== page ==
July 28, 2021
The King is dead. Long live the King.
A federal judge has finally settled a 10-year legal dispute under the Trademark’s Act about which Canadian barbecue product is the “King.”
“Although the parties’ respective goods are not identical, the likelihood of confusion may be heightened where the goods in issue are of such a nature that they are often used together,” wrote Justice Janet Fuhrer, of the Federal Court.
Fuhrer upheld the trademark of Kingsford Products Company of Oakland, California, owner of “Kingsford” brand briquettes first trademarked in Canada in 1953. The company was founded by timber baron Edward Kingsford of Woodstock, Ont.
Kingsford lawyers objected to “king” brand barbecue lighters sold at Walmart by Tokai of Canada Ltd. of Markham, Ont. Under federal law, competitors cannot register similar brand names for similar products likely to confuse “a casual consumer somewhat in a hurry,” wrote Fuhrer.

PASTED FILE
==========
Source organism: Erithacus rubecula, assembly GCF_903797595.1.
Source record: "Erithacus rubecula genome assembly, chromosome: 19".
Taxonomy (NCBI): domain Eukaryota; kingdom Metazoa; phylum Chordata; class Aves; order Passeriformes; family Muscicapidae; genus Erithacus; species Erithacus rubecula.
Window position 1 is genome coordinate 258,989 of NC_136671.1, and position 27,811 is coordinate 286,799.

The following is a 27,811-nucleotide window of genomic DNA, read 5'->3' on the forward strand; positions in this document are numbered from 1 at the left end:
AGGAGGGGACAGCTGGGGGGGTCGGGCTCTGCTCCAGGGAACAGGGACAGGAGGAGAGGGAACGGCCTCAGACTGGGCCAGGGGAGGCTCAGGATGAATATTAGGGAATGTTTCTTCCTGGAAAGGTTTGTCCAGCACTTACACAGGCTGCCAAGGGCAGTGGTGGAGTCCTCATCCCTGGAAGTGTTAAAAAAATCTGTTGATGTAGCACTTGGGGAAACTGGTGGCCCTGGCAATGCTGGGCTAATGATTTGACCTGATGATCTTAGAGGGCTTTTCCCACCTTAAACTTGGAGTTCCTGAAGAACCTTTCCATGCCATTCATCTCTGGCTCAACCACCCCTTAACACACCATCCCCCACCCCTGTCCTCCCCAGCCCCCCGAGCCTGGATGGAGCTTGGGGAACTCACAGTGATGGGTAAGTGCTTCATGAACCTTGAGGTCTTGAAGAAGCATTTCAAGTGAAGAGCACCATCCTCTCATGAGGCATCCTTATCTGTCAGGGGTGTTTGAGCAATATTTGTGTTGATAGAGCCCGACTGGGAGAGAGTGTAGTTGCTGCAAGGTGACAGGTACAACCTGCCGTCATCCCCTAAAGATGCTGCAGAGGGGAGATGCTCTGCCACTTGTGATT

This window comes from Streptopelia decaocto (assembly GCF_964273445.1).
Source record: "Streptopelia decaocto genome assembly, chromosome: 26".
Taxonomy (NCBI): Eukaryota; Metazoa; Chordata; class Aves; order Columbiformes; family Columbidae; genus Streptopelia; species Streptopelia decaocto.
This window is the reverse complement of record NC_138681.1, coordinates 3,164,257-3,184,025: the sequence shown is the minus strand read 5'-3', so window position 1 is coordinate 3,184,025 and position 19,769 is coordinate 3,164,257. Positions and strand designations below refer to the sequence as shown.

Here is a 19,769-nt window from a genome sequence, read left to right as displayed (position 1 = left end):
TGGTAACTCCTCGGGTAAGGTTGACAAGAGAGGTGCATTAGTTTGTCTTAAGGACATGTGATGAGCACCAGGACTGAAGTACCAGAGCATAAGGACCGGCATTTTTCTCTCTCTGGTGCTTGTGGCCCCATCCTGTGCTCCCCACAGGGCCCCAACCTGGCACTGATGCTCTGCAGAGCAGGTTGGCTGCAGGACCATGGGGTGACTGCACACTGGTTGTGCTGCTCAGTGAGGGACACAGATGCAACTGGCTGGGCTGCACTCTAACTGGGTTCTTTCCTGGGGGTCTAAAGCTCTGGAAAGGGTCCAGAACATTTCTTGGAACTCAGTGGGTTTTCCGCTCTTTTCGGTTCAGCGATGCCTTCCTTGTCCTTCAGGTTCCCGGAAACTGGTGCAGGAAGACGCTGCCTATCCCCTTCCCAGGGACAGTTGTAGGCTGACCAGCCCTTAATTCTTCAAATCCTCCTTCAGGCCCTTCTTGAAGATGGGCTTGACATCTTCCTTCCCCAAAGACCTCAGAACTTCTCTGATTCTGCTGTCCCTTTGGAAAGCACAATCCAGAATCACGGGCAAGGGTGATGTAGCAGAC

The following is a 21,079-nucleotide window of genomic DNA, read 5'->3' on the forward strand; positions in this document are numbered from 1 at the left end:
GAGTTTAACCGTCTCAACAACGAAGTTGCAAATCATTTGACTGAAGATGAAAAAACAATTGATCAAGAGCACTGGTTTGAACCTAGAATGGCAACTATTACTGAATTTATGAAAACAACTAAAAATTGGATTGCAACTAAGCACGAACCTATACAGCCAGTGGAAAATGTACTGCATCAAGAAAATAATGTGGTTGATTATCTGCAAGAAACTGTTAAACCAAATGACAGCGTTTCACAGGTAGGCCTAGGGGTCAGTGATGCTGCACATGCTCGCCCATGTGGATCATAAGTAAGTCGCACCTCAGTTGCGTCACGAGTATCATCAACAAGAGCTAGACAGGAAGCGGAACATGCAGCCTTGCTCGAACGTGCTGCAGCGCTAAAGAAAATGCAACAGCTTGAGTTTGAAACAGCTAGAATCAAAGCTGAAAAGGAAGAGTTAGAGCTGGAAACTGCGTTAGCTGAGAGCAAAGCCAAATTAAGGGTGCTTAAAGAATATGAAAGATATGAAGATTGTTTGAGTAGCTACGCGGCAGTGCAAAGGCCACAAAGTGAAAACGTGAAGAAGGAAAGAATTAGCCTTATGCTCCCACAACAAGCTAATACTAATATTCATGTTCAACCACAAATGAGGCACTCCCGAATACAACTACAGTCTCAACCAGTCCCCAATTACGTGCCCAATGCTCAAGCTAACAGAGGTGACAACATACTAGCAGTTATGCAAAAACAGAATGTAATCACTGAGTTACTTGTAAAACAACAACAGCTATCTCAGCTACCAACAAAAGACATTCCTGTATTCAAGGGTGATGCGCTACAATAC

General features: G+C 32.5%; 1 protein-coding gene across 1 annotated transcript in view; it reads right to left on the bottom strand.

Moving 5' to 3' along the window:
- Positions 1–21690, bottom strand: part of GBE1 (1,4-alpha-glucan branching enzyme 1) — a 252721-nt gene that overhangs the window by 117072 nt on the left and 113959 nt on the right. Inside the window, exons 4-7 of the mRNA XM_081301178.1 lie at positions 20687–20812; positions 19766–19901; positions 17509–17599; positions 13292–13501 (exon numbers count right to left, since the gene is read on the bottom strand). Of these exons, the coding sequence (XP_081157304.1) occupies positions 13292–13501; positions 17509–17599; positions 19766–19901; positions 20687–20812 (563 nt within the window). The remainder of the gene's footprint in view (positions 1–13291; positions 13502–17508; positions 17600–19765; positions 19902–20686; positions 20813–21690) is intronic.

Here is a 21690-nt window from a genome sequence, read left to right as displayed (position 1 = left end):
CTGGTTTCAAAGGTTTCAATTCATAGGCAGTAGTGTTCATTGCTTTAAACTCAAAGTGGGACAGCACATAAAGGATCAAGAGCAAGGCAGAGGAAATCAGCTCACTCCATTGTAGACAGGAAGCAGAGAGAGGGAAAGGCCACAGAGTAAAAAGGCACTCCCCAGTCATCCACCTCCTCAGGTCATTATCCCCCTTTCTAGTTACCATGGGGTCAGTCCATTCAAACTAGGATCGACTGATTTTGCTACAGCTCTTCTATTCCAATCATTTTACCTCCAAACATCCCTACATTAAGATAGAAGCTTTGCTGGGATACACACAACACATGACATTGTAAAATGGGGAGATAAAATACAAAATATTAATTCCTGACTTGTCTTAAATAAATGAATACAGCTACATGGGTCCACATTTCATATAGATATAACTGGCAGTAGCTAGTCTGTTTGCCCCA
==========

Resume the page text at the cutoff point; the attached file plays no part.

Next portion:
“Tokai’s goods, barbecue and fireplace lighters, are closely related to Kingsford’s products being charcoal, charcoal lighters, grills, charcoal briquettes and various other products ancillary or related to barbecuing or grilling,” wrote Fuhrer.
“Although the parties’ respective goods are not identical, the likelihood of confusion may be heightened where the goods in issue are of such a nature they are often used together.”
Lawyers for Tokai argued in Federal Court that numerous other “kings” were trademarked without objection including junior hockey’s Brandon Wheat Kings, first registered in 1947.
Fuhrer counted nine “king” trademarks but ruled them irrelevant.
“The probability of confusion between ‘king’ and ‘Kingsford’ is evenly balanced between a finding of confusion and no confusion,” wrote the Court.
“This means that because the onus was on Tokai to establish no likelihood of confusion on a balance of probabilities, the issue must be decided against Tokai.”
The typical Canadian homeowner uses their barbecue twice weekly in summer months, according to polling data by Ipsos Public Affairs. Researchers found 37% of Canadians identified anything barbecued as their favourite summer food.